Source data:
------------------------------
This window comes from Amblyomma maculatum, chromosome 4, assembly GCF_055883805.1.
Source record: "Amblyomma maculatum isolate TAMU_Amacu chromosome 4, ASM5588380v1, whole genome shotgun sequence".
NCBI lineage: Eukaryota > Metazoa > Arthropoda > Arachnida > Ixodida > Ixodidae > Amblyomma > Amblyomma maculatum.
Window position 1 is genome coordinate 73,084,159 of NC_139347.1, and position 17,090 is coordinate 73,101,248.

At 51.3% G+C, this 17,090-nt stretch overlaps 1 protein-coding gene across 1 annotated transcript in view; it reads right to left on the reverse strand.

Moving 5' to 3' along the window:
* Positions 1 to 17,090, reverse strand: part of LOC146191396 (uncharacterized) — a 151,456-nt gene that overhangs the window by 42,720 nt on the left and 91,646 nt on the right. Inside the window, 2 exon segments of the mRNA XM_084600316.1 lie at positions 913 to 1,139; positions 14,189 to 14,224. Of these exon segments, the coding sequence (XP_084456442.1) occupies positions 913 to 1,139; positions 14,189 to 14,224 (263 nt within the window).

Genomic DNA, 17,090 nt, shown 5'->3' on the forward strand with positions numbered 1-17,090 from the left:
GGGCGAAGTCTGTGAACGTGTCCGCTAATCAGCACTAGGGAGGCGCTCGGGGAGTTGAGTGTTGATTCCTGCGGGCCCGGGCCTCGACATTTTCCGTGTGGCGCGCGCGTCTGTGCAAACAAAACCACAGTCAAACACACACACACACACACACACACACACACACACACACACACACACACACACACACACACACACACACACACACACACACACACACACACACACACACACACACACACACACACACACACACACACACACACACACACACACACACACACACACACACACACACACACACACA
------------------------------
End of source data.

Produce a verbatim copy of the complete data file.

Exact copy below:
This window comes from Amblyomma maculatum, chromosome 4, assembly GCF_055883805.1.
Source record: "Amblyomma maculatum isolate TAMU_Amacu chromosome 4, ASM5588380v1, whole genome shotgun sequence".
NCBI lineage: Eukaryota > Metazoa > Arthropoda > Arachnida > Ixodida > Ixodidae > Amblyomma > Amblyomma maculatum.
Window position 1 is genome coordinate 73,084,159 of NC_139347.1, and position 17,090 is coordinate 73,101,248.

At 51.3% G+C, this 17,090-nt stretch overlaps 1 protein-coding gene across 1 annotated transcript in view; it reads right to left on the reverse strand.

Moving 5' to 3' along the window:
* Positions 1 to 17,090, reverse strand: part of LOC146191396 (uncharacterized) — a 151,456-nt gene that overhangs the window by 42,720 nt on the left and 91,646 nt on the right. Inside the window, 2 exon segments of the mRNA XM_084600316.1 lie at positions 913 to 1,139; positions 14,189 to 14,224. Of these exon segments, the coding sequence (XP_084456442.1) occupies positions 913 to 1,139; positions 14,189 to 14,224 (263 nt within the window).

Genomic DNA, 17,090 nt, shown 5'->3' on the forward strand with positions numbered 1-17,090 from the left:
GGGCGAAGTCTGTGAACGTGTCCGCTAATCAGCACTAGGGAGGCGCTCGGGGAGTTGAGTGTTGATTCCTGCGGGCCCGGGCCTCGACATTTTCCGTGTGGCGCGCGCGTCTGTGCAAACAAAACCACAGTCAAACACACACACACACACACACACACACACACACACACACACACACACACACACACACACACACACACACACACACACACACACACACACACACACACACACACACACACACACACACACACACACACACACACACACACACACACACACACACACACACACACACACACACACA